20 Expectations The defense bar is gearing up to use the report to attack aspects of forensic science, e.g. fingerprints, firearms, tool marks, tire impressions, footwear evidence, etc. Those who testify in these areas must be prepared for my aggressive cross examination. 7 July University of Strathclyde

21 One issue likely to be raised: Can, pattern evidence, such as fingerprints, be related to a sole individual, to the exclusion of all other sources? This sort of conclusion has been given for years. The NAS report holds up DNA as the “gold standard” partly because of its use of statistics. Traditionally, conclusions proffered in pattern evidence cases rely on experience. There is virtually no statistical work available to offer probabilities or likelihood, as with DNA evidence. 7 July University of Strathclyde

22 Research is needed to put these sorts of issues to rest. The U.S. Department of Justice’s National Institute of Justice is funding some studies on the issue of reliability (Daubert) but more are needed. Other funding sources such as the National Science Foundation need to “step up” to address like issues. There are unique, cross discipline studies that could be undertaken. 7 July University of Strathclyde

23 Continuing education. Crime labs continue hiring and are faced with the need to train a new generation of forensic examiners. Labs rely on apprenticeship or mentor based training because there is insufficient programs available. Current programs, while excellent are not sufficient. Simply stated: more programs are needed. 7 July University of Strathclyde

24 In addition to forensic scientists, continuing education is also need for: – Police (first responders) – Police investigators – Prosecutors and defense attorneys – Judges 7 July 2009University of Strathclyde24

25 Accreditation The NAS report notes that all forensic labs - public and private should be accredited. Does this include police agencies who offer forensic services outside of traditional labs, e.g. crime scene investigation, fingerprints, etc.? 7 July University of Strathclyde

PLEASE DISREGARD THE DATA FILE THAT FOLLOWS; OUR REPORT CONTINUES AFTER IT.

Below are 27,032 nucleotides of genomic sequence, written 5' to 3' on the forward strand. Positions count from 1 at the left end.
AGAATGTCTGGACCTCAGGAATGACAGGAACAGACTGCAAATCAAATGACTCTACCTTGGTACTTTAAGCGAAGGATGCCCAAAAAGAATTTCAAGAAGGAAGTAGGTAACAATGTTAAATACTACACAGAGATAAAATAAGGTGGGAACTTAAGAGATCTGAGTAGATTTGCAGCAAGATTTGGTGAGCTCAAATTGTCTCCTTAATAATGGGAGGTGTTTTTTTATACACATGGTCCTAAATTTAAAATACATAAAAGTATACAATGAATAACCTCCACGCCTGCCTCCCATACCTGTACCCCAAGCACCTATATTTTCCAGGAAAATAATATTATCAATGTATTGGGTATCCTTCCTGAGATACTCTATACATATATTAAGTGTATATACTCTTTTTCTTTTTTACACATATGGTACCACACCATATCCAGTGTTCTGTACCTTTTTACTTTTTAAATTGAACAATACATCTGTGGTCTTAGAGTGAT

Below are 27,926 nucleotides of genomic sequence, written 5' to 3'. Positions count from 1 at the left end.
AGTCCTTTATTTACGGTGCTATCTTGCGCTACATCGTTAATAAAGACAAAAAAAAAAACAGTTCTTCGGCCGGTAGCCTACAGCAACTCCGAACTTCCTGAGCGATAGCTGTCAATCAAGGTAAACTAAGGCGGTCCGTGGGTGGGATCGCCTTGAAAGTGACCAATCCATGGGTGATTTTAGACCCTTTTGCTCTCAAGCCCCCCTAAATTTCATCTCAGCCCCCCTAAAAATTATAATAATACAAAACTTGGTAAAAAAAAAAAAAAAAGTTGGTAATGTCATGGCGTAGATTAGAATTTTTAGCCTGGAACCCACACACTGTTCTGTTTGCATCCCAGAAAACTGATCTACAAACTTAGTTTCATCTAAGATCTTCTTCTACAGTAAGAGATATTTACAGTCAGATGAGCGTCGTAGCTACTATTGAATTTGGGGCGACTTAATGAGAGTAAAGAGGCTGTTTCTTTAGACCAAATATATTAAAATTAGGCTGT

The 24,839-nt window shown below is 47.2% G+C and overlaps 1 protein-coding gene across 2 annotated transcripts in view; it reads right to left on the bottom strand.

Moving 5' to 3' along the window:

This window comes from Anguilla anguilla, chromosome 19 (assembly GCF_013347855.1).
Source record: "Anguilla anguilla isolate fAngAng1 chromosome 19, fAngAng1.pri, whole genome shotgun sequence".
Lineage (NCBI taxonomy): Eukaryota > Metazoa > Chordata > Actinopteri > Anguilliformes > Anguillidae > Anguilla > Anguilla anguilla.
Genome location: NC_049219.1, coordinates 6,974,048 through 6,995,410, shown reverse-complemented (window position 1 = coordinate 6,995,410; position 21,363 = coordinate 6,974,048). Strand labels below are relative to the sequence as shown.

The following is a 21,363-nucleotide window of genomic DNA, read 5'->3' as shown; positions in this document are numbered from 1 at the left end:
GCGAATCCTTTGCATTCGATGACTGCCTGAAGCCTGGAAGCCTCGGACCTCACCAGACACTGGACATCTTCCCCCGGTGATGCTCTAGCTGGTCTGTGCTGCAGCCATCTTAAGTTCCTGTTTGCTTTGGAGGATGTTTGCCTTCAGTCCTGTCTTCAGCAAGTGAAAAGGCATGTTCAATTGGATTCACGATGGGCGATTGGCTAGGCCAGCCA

26 Certification The NAS report notes that anyone who provides expert testimony [on a regular basis] is to be certified. Does this mean police officers and civilians within police agencies who testify as experts? There is a significant capacity issue for certifying bodies if this is the case. 7 July University of Strathclyde

27 Applied research Pattern evidence: fingerprints, firearms, tire impression and footprint evidence, hand writing, bite marks, etc. Statistics – how can an experts opinion be conveyed to the court when data is scarce? – Report writing. Bias in forensic science. Interdisciplinary Collaboration. 7 July 2009University of Strathclyde27

28 University’s Role To offer quality undergraduate and graduate education programs. To conduct research in those areas needed by the profession (basic and applied) To offer continuing education programs for stakeholders. To act as a convener – to bring together policy makers to examine important issues. 7 July 2009University of Strathclyde28

29 The need for a comprehensive approach. Even if NIFS is not created, there is the need for a single source at the Federal level to coordinate the myriad of activities and issues coming out of the NAS report. Where should it be housed? DOJ, White House Executive Offices,...? 7 July University of Strathclyde